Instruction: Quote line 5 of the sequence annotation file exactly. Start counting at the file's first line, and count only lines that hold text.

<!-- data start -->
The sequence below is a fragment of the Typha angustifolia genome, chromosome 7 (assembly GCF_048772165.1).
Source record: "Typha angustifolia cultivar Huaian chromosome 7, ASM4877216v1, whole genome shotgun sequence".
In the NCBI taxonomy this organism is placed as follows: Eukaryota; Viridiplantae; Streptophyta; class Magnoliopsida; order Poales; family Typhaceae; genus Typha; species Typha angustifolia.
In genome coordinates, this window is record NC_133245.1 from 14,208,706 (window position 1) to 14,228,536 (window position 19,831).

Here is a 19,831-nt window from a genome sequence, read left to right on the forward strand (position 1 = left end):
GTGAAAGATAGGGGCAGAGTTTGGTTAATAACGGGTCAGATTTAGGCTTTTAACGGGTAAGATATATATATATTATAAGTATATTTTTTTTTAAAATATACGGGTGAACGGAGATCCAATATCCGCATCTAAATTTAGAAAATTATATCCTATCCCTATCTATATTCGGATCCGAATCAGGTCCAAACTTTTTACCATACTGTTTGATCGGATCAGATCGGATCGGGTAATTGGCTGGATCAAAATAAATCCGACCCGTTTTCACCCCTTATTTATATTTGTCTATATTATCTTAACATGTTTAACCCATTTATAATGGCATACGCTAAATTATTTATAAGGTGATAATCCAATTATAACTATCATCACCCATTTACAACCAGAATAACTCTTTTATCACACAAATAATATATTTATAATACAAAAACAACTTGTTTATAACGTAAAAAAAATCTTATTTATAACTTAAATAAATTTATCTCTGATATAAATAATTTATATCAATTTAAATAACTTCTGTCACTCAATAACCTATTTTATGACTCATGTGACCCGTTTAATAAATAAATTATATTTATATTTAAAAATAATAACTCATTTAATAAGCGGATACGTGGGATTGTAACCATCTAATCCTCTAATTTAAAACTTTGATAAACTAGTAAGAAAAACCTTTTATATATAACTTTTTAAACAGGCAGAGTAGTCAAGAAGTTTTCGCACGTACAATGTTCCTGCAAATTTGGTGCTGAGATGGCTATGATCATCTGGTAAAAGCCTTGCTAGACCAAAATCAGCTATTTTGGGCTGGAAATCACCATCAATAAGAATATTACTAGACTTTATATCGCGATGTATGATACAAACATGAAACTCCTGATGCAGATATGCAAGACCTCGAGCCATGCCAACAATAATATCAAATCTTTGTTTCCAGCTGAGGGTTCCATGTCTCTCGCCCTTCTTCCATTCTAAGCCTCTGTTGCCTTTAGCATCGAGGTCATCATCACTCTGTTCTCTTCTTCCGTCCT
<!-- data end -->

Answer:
Here is a 19,831-nt window from a genome sequence, read left to right on the forward strand (position 1 = left end):